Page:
Land, Law, and Lordship in Anglo-Norman England

Land, Law, and Lordship in Anglo-Norman England

Land, Law, and Lordship in Anglo-Norman England

Land, Law, and Lordship in Anglo-Norman England


This is an important new interpretation of the development of land law in England during the century after the Norman Conquest. Norman society was based upon land and lordship, and the relative power of lord and vassal was crucial to the control of land. John Hudson exploits a wealth of surviving charter and chronicle evidence and examines the uses to which lords and vassals put their lands, the relationships between them, and the constraints upon them, in an approach which integrates social, political, administrative, and intellectual history.


In any body of law we are likely to find certain ideas and rules that may be described as elementary. Their elementary character consists in this, that we must master them if we are to make any further progress in our study; . . . as regards the law of the feudal time we can hardly do wrong in turning to the law of land tenure as being its most elementary part.

Pollock and Maitland, i. 231

With the venerated exception of Maitland, historians of law have too often seemed to be separated from other historians by their interests, their approach, and even their language. Their insights, therefore, have not always been properly appreciated. This book is a study of Anglo-Norman society, and the working of ideas and power therein, which seeks to unite such insights with the broader approaches and interests of other historians.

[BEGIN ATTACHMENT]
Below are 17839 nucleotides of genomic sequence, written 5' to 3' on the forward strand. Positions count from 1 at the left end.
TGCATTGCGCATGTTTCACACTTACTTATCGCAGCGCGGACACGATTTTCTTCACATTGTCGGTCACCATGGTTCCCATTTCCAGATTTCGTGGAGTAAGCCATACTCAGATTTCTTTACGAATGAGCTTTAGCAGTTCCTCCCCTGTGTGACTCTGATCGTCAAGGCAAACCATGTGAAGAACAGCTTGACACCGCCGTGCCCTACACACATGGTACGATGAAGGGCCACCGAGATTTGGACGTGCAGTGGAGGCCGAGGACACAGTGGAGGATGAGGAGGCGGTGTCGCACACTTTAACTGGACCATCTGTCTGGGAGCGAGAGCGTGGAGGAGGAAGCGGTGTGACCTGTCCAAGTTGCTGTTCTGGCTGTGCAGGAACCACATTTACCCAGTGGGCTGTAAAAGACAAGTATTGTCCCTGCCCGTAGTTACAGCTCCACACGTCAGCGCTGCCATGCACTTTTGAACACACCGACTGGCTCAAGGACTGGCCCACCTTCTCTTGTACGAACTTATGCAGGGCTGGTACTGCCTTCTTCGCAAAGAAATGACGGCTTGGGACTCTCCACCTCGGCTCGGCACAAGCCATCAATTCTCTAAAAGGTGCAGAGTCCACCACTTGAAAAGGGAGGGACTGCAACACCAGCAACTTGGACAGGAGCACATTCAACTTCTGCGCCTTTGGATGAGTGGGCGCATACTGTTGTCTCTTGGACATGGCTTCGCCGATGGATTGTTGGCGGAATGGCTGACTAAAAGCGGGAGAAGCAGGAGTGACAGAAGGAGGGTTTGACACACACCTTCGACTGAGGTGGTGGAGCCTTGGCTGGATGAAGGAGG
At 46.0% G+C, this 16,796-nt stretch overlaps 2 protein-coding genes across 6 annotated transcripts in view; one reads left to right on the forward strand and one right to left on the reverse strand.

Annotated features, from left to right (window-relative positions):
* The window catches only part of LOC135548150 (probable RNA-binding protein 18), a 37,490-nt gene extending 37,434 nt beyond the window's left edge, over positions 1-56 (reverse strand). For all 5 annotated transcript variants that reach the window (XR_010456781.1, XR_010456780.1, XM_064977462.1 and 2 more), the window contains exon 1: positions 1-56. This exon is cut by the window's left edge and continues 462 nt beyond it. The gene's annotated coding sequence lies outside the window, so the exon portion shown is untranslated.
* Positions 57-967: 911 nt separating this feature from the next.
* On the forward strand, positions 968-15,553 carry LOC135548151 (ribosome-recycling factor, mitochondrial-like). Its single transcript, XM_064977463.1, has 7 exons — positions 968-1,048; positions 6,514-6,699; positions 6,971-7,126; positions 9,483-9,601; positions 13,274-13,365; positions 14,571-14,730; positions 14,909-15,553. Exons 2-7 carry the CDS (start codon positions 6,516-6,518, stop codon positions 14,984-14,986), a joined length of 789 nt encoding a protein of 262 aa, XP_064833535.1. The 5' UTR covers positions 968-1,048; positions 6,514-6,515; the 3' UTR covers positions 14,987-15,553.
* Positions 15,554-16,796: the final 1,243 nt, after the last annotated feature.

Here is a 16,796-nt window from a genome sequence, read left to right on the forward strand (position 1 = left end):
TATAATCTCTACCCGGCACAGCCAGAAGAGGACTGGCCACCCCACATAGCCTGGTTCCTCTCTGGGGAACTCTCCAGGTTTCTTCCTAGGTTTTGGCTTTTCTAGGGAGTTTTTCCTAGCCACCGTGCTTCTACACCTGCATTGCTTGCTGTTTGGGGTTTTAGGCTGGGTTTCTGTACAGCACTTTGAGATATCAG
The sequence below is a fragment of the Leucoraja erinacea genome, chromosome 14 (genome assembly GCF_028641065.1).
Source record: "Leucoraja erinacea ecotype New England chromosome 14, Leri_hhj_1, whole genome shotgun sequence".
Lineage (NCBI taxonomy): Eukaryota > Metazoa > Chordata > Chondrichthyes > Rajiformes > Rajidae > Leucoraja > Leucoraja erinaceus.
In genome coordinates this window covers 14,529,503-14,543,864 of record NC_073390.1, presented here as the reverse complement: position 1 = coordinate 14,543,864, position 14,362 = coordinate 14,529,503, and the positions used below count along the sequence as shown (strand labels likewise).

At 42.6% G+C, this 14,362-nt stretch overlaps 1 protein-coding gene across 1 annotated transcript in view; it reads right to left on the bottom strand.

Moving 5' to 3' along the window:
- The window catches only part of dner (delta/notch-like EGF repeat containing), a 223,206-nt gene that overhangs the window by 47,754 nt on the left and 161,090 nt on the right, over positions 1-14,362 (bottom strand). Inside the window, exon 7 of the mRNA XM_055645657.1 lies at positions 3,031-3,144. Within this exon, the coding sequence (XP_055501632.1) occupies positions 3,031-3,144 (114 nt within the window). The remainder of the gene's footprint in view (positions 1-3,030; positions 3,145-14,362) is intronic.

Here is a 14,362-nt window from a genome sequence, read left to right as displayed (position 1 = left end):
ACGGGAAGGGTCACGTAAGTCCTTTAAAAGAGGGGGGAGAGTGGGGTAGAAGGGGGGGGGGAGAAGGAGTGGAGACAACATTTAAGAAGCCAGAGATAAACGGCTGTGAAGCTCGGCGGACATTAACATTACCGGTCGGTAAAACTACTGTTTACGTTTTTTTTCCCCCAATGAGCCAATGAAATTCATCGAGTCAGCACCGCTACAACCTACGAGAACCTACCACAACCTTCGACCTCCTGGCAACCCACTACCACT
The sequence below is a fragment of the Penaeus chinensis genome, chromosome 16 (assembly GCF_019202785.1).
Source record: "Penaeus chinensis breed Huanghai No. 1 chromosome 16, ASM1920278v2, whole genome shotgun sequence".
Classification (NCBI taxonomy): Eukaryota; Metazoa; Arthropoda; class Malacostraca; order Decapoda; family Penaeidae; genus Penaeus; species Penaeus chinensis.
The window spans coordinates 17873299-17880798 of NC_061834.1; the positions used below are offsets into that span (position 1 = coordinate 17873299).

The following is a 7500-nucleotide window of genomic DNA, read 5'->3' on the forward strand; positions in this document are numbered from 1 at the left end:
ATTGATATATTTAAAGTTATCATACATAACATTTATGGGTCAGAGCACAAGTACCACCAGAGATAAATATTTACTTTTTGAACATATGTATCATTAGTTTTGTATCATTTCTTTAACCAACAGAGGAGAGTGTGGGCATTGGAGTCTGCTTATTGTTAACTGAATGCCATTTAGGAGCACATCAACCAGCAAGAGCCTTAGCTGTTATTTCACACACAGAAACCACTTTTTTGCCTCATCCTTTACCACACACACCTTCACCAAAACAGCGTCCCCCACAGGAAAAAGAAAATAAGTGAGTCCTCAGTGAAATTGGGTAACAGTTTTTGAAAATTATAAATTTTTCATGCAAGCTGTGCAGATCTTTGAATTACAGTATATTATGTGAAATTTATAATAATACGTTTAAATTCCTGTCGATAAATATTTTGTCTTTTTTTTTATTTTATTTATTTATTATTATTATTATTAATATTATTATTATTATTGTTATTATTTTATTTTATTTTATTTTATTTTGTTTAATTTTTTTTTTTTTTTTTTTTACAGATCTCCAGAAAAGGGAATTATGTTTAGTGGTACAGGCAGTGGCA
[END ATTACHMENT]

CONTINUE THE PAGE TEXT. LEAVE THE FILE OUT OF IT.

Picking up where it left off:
In legal terms, this work could be seen as an essay on the early stages of the emergence of Common Law property. Historians of 'property' have generally concentrated on 'real property', in particular land. I have followed this tradition, whilst recognizing its limits. Hence I do not, for example, discuss the relevance of possession of chattels to notions of ownership. Within land law, I concentrate on three areas again central to previous writings, a position they owe partly to their importance in modern definitions of ownership, partly to their historical importance: security of tenure, heritability, and alienability. In these areas, therefore, my intention has been to bring different evidence and new interpretation to an area of established importance.

Certain omissions should be noted. I have concentrated on illuminating seignorial power through land-holding and the working of law. I have sometimes drawn on other evidence in order to modify received views of the honour, but have not attempted a complete political and social reassessment of the history of lordship. For example, I have not made a general analysis of the effect on seignorial power of 'feudal geography', the distribution of fees within the honour. Whilst I have examined the possibility of regional and honorial variation . . .

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